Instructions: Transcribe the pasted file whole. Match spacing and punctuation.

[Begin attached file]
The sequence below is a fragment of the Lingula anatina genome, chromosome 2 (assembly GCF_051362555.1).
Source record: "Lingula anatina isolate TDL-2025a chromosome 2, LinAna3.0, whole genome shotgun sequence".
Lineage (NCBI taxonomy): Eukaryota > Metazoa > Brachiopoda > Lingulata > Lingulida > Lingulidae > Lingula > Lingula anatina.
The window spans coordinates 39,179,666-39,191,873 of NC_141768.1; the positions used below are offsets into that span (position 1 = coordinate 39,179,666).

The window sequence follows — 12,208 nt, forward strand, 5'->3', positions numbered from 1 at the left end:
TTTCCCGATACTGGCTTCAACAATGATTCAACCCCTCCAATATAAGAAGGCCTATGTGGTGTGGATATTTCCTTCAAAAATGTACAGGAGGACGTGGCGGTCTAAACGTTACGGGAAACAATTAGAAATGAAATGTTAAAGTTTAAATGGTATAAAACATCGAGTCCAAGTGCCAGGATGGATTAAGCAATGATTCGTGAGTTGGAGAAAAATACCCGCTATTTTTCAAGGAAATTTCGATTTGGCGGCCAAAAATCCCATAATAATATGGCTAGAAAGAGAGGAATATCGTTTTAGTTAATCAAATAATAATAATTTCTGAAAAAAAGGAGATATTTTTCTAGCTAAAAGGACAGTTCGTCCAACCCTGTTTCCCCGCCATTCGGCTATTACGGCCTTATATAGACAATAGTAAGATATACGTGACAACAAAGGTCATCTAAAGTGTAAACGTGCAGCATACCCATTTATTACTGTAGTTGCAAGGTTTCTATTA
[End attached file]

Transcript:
The sequence below is a fragment of the Lingula anatina genome, chromosome 2 (assembly GCF_051362555.1).
Source record: "Lingula anatina isolate TDL-2025a chromosome 2, LinAna3.0, whole genome shotgun sequence".
Lineage (NCBI taxonomy): Eukaryota > Metazoa > Brachiopoda > Lingulata > Lingulida > Lingulidae > Lingula > Lingula anatina.
The window spans coordinates 39,179,666-39,191,873 of NC_141768.1; the positions used below are offsets into that span (position 1 = coordinate 39,179,666).

The window sequence follows — 12,208 nt, forward strand, 5'->3', positions numbered from 1 at the left end:
TTTCCCGATACTGGCTTCAACAATGATTCAACCCCTCCAATATAAGAAGGCCTATGTGGTGTGGATATTTCCTTCAAAAATGTACAGGAGGACGTGGCGGTCTAAACGTTACGGGAAACAATTAGAAATGAAATGTTAAAGTTTAAATGGTATAAAACATCGAGTCCAAGTGCCAGGATGGATTAAGCAATGATTCGTGAGTTGGAGAAAAATACCCGCTATTTTTCAAGGAAATTTCGATTTGGCGGCCAAAAATCCCATAATAATATGGCTAGAAAGAGAGGAATATCGTTTTAGTTAATCAAATAATAATAATTTCTGAAAAAAAGGAGATATTTTTCTAGCTAAAAGGACAGTTCGTCCAACCCTGTTTCCCCGCCATTCGGCTATTACGGCCTTATATAGACAATAGTAAGATATACGTGACAACAAAGGTCATCTAAAGTGTAAACGTGCAGCATACCCATTTATTACTGTAGTTGCAAGGTTTCTATTA